One of Nigeria’s legendary highlife musicians and iconic trumpeter Sir Victor Olaiya has passed away at the age of 89 after a brief illness. According to news reports, he passed away at the Lagos State University Teaching Hospital (LUTH) today Wednesday, February 12, 2020. Confirming Sir Olaiya’s death, Bimbo Esho, Managing Director of Evergreen Music Company Ltd, said, “We pray that the soul of the Doyen of Highlife music finds repose with his creator while wishing the family and entire music community the fortitude to bear this irreplaceable loss.”
Born December 31, 1930 in Calabar, Cross River State, the 20th child of 24 children. His family is from Ijesha-Ishu, Ekiti State. At an early age, he learned to play the Bombardon and the French Horn and moved to Lagos after finishing secondary school. In 1951, he took and passed the school leaving certificate and got accepted into Howard University in the US to study Civil Engineering. He never attended though, instead opting to chase a music career.
In the early 50s, he played with various bands, including the Old Lagos City Orchestra and the Bobby Benson Jam Session Orchestra. Sir Olaiya started his own band, called the Cool Cats, in 1954 playing popular highlife music. His band was chosen to play at the state ball when Queen Elizabeth II of the United Kingdom visited Nigeria in 1956 and he played at two other state balls in 1960 (Nigeria’s independence) and 1963 (when Nigeria became a republic). At the latter event, Sir Olaiya shared the stage with jazz legend Louis Armstrong.
During the Nigerian Civil War of 1967–70, Olaiya was given the honorary rank of a lieutenant colonel in the Nigerian army and his band played for the troops at various locations.
The Cool Cats also travelled to the Congo to perform for United Nations troops during this time. In 1963, when his team played at the International Jazz Festival in Czechoslovakia, Olaiya renamed his band to the All Stars Band.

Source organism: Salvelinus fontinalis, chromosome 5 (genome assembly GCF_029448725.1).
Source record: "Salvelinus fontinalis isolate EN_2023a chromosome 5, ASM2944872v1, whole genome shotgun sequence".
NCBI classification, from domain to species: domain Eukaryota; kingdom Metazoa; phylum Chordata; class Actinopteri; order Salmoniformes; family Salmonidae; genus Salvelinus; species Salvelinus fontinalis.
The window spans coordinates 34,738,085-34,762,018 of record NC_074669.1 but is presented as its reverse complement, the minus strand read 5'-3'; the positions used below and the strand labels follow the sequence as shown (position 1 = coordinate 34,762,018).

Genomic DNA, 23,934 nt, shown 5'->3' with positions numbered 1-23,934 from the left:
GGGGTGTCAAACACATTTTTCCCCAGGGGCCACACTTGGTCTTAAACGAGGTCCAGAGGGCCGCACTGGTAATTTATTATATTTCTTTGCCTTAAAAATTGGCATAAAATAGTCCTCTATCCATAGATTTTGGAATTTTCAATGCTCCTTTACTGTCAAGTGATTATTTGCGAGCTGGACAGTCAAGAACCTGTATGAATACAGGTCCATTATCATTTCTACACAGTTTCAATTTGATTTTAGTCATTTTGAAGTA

His career spans over five decades with hits like Omopupa, Aigana, Pambotoriboto, Opataritius, Mo fe Muyan, Jemila, Kosowo l’ode, Odale Ore, So fun mi, Omolanke, Tina Mate, among others. He released over 30 projects under labels like Polydor and Philips and officially retired in 2017.
Speaking on the legends demise, 2Baba, who Sir Olaiya featured in a 2013 remake of his song “Baby jowo,” said, “Devastated by the news of the passing of Dr. Victor Olaiya – maestro, mentor, legend. Thanks for the beautiful music. Thanks for the inspiration. Blessed for the honour of sharing a mic and stage with you. Rest in peace baba.”
“Indeed, Sir Victor Olaiya’s death, though at the advanced age of 89, is a profound loss to the Yoruba race and global music industry; we are nonetheless comforted by the fact that he used his talent to bless humanity in general,” said legendary fuji musician King Wasiu Ayinde Marshall (K1 De Ultimate), the Maiyegun of Yorubaland, in a statement from his media office. “The world would forever be grateful to him for the joy he propagated and has bequeathed posterity through his music. The thoughts and prayers of Yorubas across the world are with the Olaiya family at home and abroad.”
Olaiya built the Stadium Hotel in Surulere and for a period, he was also president of the Nigerian Union of Musicians. He reportedly married many wives and is survived by his children (including actress Moji Olaiya) and grandchildren.
May his soul Rest In Peace.
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